Search results for 'Self-acceptance' (try it on Scholar)

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  1. David E. Cournoyer, Renuka Sethi & Antonia Cordero (2005). Perceptions of Parental Acceptance‐Rejection and Self‐Concepts Among Ukrainian University Students. Ethos 33 (3):335-346.score: 60.0
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  2. Daniel Statman (1993). Self‐Assessment, Self‐Esteem and Self‐Acceptance. Journal of Moral Education 22 (1):55-62.score: 45.0
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  3. Harry A. Grace (1953). The Self and Self - Acceptance. Educational Theory 3 (3):220-271.score: 45.0
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  4. Frederick Neuhouser (2008). Rousseau's Theodicy of Self-Love: Evil, Rationality, and the Drive for Recognition. Oxford University Press.score: 42.0
    This book is the first comprehensive study of Rousseau's rich and complex theory of the type of self-love (amour proper) that, for him, marks the central difference between humans and the beasts. Amour proper is the passion that drives human individuals to seek the esteem, approval, admiration, or love--the recognition--of their fellow beings. Neuhouser reconstructs Rousseau's understanding of what the drive for recognition is, why it is so problematic, and how its presence opens up far-reaching developmental possibilities for creatures that (...)
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  5. Keith Frankish (2011). Conscious Thinking, Acceptance, and Self-Deception. Behavioral and Brain Sciences 34 (1):20-21.score: 39.0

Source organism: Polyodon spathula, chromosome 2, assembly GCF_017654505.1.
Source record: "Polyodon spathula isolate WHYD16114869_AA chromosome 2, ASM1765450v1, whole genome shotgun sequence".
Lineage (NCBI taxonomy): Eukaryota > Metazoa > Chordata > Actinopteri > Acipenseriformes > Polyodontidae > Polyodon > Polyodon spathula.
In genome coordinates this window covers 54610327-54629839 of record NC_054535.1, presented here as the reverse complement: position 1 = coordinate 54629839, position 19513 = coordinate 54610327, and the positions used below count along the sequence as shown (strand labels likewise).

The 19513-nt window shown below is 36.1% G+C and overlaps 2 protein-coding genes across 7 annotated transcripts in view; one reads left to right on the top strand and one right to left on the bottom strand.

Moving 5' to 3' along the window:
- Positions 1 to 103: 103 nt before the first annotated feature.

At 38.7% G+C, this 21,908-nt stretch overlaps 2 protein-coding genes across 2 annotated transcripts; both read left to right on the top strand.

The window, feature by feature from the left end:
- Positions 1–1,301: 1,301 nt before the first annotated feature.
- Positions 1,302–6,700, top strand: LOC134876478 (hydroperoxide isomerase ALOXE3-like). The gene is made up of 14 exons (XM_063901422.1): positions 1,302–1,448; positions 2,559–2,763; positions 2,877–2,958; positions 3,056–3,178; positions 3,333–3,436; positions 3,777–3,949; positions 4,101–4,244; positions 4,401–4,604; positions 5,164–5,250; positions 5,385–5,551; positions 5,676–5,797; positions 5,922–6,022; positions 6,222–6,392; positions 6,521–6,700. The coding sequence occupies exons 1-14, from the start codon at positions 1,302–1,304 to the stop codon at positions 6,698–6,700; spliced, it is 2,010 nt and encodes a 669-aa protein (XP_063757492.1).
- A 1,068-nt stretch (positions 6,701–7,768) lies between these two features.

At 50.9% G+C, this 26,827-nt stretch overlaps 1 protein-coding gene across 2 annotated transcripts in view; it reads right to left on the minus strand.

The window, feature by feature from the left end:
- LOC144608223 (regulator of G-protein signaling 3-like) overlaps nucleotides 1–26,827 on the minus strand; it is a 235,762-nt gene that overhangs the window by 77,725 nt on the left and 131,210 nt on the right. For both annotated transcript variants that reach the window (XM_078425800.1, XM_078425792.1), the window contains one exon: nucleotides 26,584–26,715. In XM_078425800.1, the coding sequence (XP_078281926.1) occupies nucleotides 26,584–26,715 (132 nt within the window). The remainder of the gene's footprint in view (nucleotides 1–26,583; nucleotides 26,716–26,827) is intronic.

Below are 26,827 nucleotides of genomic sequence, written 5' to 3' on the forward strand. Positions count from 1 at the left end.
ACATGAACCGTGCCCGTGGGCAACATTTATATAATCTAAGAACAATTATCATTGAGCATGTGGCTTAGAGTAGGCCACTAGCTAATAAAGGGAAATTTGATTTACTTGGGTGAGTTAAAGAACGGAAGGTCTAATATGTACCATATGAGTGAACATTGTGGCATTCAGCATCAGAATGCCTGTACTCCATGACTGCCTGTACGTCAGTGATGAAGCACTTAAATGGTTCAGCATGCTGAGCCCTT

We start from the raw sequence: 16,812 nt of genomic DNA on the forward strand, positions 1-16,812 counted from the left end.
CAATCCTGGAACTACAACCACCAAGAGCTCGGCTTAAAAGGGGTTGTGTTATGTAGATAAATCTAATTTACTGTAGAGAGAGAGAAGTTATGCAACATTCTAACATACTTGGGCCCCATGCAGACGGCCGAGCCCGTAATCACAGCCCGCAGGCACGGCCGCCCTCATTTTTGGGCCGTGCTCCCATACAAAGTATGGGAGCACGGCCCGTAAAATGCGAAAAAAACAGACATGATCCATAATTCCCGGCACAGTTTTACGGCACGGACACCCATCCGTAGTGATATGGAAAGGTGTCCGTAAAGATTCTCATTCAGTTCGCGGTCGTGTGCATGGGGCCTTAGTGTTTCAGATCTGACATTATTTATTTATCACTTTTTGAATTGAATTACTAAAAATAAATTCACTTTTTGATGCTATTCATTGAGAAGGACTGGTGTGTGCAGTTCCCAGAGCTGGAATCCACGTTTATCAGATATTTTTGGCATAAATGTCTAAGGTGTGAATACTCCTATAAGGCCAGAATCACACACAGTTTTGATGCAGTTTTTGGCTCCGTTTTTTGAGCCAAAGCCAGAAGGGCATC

This commentary describes another variety of self-deception, highly relevant to von Hippel & Trivers's (VH&T's) project. Drawing on dual-process theories, I propose that conscious thinking is a voluntary activity motivated by metacognitive attitudes, and that our choice of reasoning strategies and premises may be biased by unconscious desires to self-deceive. Such biased reasoning could facilitate interpersonal deception, in line with VH&T's view.
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  6. Richmond Campbell (1979). Self-Love and Self-Respect: A Philosophical Study of Egoism. Published for the Canadian Association for Publishing in Philosophy by the Department of Philosophy of Carleton University.score: 39.0
     
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  7. Paul E. Staes (1972). Positive Self-Regard and Authentic Morality. [Manila]Loyola School of Theology.score: 39.0
     
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  8. Anita Kim (2014). The Curious Case of Self‐Interest: Inconsistent Effects and Ambivalence Toward a Widely Accepted Construct. Journal for the Theory of Social Behaviour 44 (1):99-122.score: 36.0
    Self-interest is widely accepted as a powerful motivator by both academics and laypeople alike. However, research surrounding the self-interest motive paints a complicated picture of this most important psychological construct. Additionally, research on the social desirability of self-interest has revealed that despite its widespread acceptance, people do not readily accept that self-interest drives their own behaviors. This paper reviews the literature on self-interest and reveals several curious features surrounding its actual effect on helping behaviors, political attitudes and voting, and people's (...)